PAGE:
You mention laissez-faire and micromanagement leadership styles, is there a time and a place for both?
Christmas is one of those times, with fresh produce- it’s just nuts. The festive period is all about fulfilling the customer’s desire to have a roast dinner. What people outside of the industry don’t realise is the level of waste that this causes. In a previous role, which involved carrots, we went to a retailer store just before Christmas, the company had bought so many carrots that they were forced to just give them away to customers because they couldn’t shift the stock. Even then, I reckon half of the stuff they sell people don’t eat. That is the worst thing of all – after the effort that goes into growing, producing, packing and distributing; all that energy, money, time or carbon, however you want to measure it- that is what goes in the bin.
What training did you have when on MDS?
We had a residential course about 2-3 times a year- there were lots of guest speakers and the topics were financial, practical and people skills etc. This often occurred in Lincolnshire as that was where many of the Members were based. Additional training went on in Sheffield, where we had to set up a business and manufacture something, make it and sell it. There was no formal qualification, but it was useful even catching up and learning from each other because we’d all worked in different places. Aside from this, we had our secondment reviews at the beginning, middle and end of the placement with our secondment managers as you do now, but we also had to write a diary to record our progress on MDS.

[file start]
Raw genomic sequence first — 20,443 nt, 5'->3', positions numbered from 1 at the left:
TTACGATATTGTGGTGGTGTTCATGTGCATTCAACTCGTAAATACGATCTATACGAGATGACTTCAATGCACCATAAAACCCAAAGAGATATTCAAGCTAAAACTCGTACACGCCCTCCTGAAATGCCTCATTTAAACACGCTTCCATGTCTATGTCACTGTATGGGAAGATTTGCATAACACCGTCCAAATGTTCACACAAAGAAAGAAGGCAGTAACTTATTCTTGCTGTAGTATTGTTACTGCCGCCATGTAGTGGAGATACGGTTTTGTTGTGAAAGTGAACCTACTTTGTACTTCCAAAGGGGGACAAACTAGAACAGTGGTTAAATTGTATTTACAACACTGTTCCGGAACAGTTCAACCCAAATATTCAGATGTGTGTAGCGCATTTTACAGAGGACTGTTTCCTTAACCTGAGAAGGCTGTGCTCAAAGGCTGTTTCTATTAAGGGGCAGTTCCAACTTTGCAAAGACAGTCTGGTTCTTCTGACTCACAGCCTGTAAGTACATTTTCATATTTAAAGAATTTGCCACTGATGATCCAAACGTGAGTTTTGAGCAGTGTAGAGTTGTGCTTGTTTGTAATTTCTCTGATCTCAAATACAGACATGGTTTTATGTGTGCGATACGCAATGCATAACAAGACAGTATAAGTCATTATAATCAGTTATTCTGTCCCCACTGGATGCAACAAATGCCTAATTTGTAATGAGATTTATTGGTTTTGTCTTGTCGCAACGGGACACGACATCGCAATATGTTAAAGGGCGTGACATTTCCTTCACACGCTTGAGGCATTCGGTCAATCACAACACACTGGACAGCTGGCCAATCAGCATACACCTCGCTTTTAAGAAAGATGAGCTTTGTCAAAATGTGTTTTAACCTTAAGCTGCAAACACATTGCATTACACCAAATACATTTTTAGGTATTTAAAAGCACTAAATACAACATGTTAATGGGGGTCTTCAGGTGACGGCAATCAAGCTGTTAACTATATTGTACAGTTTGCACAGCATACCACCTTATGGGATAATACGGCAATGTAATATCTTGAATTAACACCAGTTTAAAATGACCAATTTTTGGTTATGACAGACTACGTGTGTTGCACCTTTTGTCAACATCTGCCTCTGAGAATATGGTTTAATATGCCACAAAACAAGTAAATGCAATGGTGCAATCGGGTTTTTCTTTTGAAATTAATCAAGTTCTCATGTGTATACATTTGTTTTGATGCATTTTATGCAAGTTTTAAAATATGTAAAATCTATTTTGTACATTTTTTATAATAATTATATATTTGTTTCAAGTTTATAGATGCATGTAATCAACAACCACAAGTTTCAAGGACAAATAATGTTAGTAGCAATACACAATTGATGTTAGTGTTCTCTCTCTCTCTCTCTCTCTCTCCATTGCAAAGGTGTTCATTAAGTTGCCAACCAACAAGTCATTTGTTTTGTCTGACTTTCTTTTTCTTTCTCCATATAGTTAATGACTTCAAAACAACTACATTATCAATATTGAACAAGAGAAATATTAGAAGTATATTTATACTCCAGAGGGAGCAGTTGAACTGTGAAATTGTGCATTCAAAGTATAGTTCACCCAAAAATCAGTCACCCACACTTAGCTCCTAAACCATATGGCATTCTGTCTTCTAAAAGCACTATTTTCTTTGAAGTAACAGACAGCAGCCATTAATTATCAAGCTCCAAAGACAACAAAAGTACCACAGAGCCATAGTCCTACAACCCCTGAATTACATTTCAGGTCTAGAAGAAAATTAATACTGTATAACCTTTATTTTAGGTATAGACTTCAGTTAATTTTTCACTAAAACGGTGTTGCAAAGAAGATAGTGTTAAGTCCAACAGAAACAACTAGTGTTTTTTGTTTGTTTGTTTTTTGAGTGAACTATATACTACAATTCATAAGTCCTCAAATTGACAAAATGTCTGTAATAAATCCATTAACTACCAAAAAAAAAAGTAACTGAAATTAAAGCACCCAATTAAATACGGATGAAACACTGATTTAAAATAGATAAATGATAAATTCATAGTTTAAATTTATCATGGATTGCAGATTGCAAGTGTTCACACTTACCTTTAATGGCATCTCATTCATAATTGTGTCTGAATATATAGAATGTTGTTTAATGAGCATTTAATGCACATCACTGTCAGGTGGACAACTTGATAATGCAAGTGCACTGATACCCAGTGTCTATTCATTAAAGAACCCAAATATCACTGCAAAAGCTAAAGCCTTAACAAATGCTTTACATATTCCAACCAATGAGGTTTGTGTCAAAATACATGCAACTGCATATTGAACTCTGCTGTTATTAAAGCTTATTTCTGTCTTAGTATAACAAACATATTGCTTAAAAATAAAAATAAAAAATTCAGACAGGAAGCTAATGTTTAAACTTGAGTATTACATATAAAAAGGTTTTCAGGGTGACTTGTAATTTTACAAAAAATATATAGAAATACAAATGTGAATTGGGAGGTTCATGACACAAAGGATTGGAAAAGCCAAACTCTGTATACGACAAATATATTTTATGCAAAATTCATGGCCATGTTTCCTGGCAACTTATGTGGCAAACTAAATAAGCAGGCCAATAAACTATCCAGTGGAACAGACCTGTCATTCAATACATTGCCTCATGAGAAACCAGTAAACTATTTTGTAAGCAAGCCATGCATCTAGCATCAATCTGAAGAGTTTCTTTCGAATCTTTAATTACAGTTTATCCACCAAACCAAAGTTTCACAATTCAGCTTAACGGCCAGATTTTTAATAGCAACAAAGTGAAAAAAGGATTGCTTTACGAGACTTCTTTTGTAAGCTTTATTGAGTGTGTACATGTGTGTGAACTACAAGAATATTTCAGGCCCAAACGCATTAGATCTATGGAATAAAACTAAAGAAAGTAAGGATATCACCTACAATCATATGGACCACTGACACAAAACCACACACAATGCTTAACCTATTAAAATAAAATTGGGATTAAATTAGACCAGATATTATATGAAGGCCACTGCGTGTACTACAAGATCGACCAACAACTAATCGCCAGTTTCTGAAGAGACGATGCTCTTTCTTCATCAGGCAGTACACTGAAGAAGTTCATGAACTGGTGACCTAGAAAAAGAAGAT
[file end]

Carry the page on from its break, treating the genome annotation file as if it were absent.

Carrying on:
Networking is a key part of MDS, do you still use your old MDS colleagues as a network now?
I do, particularly one person who I’m still very good friends with, he’s Managing Director of a produce company in Kent, we see each other 3-4 times a year, and you bump into people all the time who you were either on MDS with or were ex-MDS, and you meet other people at the reunion dinners, it’s quite a big network now, and getting bigger all the time.
What transferrable skills did you learn that you are still using?
MDS opens your mind up to what fresh produce is like, but the main thing you have to be is adaptable. I know it sounds like a real cliché, but things can change so dramatically so quickly in this industry. You’ve got increasingly temperamental weather, dealing with people, and increased technological usage, so to be flexible and show an ability to deal with pressure is vital. Retailers are demanding more- they’re more on the ball, their systems are always improving and they’re after the highest quality produce possible; couple that with the economic challenges because of Brexit and the current wars, being comfortable with change is crucial.